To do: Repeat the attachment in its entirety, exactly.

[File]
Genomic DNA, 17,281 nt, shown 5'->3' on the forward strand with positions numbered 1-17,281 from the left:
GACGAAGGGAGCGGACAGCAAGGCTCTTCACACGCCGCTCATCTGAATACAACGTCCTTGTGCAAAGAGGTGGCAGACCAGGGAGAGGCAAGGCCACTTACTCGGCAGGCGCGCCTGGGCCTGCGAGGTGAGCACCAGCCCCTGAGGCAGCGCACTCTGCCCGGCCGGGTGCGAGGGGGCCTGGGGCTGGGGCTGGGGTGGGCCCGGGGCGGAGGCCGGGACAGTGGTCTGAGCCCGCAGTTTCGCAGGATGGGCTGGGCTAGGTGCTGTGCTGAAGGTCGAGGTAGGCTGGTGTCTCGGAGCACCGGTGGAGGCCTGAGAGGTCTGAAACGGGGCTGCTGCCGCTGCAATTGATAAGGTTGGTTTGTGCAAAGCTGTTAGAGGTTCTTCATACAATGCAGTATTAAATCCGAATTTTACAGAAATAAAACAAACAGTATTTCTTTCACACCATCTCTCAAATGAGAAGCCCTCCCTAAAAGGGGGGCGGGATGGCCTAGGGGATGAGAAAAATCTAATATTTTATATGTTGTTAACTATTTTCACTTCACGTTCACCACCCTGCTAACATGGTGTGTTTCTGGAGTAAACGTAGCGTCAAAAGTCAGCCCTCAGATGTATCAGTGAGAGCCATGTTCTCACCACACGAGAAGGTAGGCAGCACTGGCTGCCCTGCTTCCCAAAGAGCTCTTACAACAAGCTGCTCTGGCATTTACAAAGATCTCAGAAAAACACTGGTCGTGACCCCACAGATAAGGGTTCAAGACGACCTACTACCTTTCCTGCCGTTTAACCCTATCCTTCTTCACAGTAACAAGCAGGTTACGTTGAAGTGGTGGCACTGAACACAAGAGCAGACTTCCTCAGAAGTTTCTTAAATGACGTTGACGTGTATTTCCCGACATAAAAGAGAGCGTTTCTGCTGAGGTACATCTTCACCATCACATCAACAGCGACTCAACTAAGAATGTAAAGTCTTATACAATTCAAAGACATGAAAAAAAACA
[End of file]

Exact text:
Genomic DNA, 17,281 nt, shown 5'->3' on the forward strand with positions numbered 1-17,281 from the left:
GACGAAGGGAGCGGACAGCAAGGCTCTTCACACGCCGCTCATCTGAATACAACGTCCTTGTGCAAAGAGGTGGCAGACCAGGGAGAGGCAAGGCCACTTACTCGGCAGGCGCGCCTGGGCCTGCGAGGTGAGCACCAGCCCCTGAGGCAGCGCACTCTGCCCGGCCGGGTGCGAGGGGGCCTGGGGCTGGGGCTGGGGTGGGCCCGGGGCGGAGGCCGGGACAGTGGTCTGAGCCCGCAGTTTCGCAGGATGGGCTGGGCTAGGTGCTGTGCTGAAGGTCGAGGTAGGCTGGTGTCTCGGAGCACCGGTGGAGGCCTGAGAGGTCTGAAACGGGGCTGCTGCCGCTGCAATTGATAAGGTTGGTTTGTGCAAAGCTGTTAGAGGTTCTTCATACAATGCAGTATTAAATCCGAATTTTACAGAAATAAAACAAACAGTATTTCTTTCACACCATCTCTCAAATGAGAAGCCCTCCCTAAAAGGGGGGCGGGATGGCCTAGGGGATGAGAAAAATCTAATATTTTATATGTTGTTAACTATTTTCACTTCACGTTCACCACCCTGCTAACATGGTGTGTTTCTGGAGTAAACGTAGCGTCAAAAGTCAGCCCTCAGATGTATCAGTGAGAGCCATGTTCTCACCACACGAGAAGGTAGGCAGCACTGGCTGCCCTGCTTCCCAAAGAGCTCTTACAACAAGCTGCTCTGGCATTTACAAAGATCTCAGAAAAACACTGGTCGTGACCCCACAGATAAGGGTTCAAGACGACCTACTACCTTTCCTGCCGTTTAACCCTATCCTTCTTCACAGTAACAAGCAGGTTACGTTGAAGTGGTGGCACTGAACACAAGAGCAGACTTCCTCAGAAGTTTCTTAAATGACGTTGACGTGTATTTCCCGACATAAAAGAGAGCGTTTCTGCTGAGGTACATCTTCACCATCACATCAACAGCGACTCAACTAAGAATGTAAAGTCTTATACAATTCAAAGACATGAAAAAAAACA